Australian bushfires: Nearly 100 dead in deadliest ever blaze
Australia's worst ever bushfires have left nearly 100 people dead and hundreds homeless as blazes continue to rage amid fears the death-toll could rise even further.
By Bonnie Malkin in Sydney
Last Updated: 2:49PM GMT 08 Feb 2009
As authorities warned the number of dead, including one of Australia's most loved newsreaders, could climb higher, Gordon Brown pledged British assistance to the devastated country.
More than 750 homes have been lost and several townships razed as nine fires devastated towns and farmland in the state of Victoria.
Officials are continuing the grim search for bodies in blackened and collapsed houses and charred cars as extreme temperatures and strong winds fan the flames.
The weekend of terror, already been dubbed "Black Saturday", has left the country in a numb state of shock.
A Number 10 spokesman said the Prime Minister had offered his sympathies.
"The Prime Minister spoke to Kevin Rudd this morning to extend our sympathies to the Australian people, especially those families who have been affected by this tragedy," he said.
"He praised Kevin Rudd's leadership at this very difficult time, and said that the UK stood ready to provide any assistance that the Australian Government wanted."
Police have confirmed the number of dead had far eclipsed the toll from Ash Wednesday in 1983 when 75 people died in two states.
The tragedy, in February 1983 was previously Australia's worst bushfire tragedy, as it swept across Victoria and South Australia.
Authorities suspect arsonists are responsible for lighting or relighting some of the fires.
There is little information about the locations of the victims, but 29 are known to have died at Kinglake and four each at St Andrews and Wandong, in the country's south-east
Among the dead were Brian Naylor, a veteran television newsreader, who lived in the fire-ravaged Kinglake West area, and his wife.
Several people were killed as they tried to escape the flames in their cars.
At least six bodies were found in one car at Kinglake and one woman's body was found in another vehicle, with crockery on the seat beside her.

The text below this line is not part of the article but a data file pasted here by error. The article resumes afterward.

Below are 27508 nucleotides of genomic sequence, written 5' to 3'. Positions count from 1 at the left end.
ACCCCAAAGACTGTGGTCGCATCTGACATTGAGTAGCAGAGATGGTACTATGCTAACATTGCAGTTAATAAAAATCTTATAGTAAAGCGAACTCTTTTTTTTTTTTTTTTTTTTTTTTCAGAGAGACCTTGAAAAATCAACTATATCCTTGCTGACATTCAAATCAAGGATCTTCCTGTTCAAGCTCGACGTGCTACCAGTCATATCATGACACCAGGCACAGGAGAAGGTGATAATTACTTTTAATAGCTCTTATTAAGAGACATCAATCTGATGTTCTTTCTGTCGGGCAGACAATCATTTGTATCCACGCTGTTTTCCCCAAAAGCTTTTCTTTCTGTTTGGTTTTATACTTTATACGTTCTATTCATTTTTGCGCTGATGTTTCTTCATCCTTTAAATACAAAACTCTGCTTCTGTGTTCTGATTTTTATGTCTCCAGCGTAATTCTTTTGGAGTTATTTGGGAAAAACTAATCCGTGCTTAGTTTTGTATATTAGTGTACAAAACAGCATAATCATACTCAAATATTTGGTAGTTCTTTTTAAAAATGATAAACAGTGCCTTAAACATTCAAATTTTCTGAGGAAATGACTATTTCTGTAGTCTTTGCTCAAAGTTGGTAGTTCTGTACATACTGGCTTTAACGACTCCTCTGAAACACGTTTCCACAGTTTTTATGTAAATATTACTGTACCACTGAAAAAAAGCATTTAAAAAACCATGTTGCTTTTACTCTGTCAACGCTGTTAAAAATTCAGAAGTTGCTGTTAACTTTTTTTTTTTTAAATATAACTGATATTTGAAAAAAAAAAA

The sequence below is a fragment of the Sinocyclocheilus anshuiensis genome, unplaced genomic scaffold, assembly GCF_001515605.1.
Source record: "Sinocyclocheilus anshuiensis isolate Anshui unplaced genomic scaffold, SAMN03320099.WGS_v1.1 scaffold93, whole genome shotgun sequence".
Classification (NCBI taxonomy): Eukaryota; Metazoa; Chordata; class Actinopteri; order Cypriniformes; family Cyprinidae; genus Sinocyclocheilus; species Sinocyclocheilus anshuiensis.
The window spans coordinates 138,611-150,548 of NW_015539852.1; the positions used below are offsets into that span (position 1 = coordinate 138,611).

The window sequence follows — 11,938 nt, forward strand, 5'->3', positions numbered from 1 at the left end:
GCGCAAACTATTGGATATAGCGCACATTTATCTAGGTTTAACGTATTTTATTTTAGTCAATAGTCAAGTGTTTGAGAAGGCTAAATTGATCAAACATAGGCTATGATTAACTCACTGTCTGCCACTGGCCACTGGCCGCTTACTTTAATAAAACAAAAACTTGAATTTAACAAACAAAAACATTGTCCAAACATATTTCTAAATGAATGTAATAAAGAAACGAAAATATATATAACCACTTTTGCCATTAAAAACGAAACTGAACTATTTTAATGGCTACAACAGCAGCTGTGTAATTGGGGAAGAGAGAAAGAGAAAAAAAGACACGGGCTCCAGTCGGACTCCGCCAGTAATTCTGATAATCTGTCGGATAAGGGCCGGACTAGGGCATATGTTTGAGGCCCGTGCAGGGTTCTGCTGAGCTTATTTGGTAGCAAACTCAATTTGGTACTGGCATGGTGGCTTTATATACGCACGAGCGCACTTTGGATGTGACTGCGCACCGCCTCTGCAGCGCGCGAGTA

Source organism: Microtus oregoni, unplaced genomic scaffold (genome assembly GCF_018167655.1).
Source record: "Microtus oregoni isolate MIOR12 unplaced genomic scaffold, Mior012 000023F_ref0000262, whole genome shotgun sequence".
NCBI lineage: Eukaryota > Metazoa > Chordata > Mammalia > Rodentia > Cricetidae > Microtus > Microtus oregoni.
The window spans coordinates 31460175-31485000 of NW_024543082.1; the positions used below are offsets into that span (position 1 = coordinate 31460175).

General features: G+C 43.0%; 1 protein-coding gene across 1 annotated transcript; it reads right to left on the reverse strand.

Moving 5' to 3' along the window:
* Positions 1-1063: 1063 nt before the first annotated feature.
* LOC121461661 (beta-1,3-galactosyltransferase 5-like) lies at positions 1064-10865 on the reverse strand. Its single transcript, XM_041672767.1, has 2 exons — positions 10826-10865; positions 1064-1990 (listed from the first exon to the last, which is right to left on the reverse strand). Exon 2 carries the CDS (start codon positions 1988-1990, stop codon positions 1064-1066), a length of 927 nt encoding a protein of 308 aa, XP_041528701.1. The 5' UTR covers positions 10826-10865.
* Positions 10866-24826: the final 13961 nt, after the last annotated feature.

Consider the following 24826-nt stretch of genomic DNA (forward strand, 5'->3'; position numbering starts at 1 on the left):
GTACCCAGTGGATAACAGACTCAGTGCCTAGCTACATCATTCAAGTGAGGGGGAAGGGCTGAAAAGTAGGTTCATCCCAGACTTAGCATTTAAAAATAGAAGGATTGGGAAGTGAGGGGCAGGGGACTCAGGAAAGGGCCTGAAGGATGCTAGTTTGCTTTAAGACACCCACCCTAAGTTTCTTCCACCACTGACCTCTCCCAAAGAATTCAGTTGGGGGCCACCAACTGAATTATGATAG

Police have not yet given the gender or ages of the victims, but one Kinglake resident said three members of the same family, believed to include a 14-year-old girl, a nine-year-old boy and an uncle, had died in the same house.
Keiran Walshe, Victoria's deputy fire commissioner, warned that more children were likely to be among the casualties.
The extent of the damage has left the state, and the country, in deep shock.
John Brumby, the premier of Victoria, broke down while talking to the media about the number of people who had suffered severe burns.
He described the bushfires as "a monster that couldn't be controlled" and said the state had experienced "hell on earth".
Kevin Rudd, the prime minister, announced emergency funding for the state and has offered to send in the army to help firefighters.
"Hell in all its fury had visited ... many good people lie dead," he said.
News of the escalating death toll came as horrifying eyewitness accounts of the fires started to emerge.
Residents of the worst-hit regions told of how a thick blanket of black ash blotted out the sun, leaving a 'horrible orange glow'.
Others described trees "exploding" and roads "peppered with burnt out cars".
Many people abandoned their homes to shelter in their swimming pools and dams as the flames closed in around them.
One Kinglake resident said "it rained fire".
Another witness, in Marysville, described the town as "a warzone, like a bomb had been dropped".
Strathewen resident Mary Avola said her husband of 43 years, Peter Avola, was among those killed.
"He was behind me for a while and we tried to reach the oval but the gates were locked," she told Melbourne's Herald Sun.
"He just told me to go and that's the last time I saw him."
Firefighter Richard Hoyle described the scene as "a holocaust".
"The road is riddled with burnt-out cars involved in multiple collisions and debris," he said.
A cool change is now helping firefighters tackle the flames, but Mr Brumby warned the only thing that could put the fires out was rain.
Bruce Esplin, emergency services commissioner, said nature had given Victoria "a beating of unimaginable proportions" and warned worse could be to come as the baking summer continues.
Wildfires are a natural annual event in Australia, but the ongoing drought, warm winds and recent spate of extremely hot weather have combined to create the deadly conditions.
Bushfires have killed more than 250 people in Australia in the last 40 years.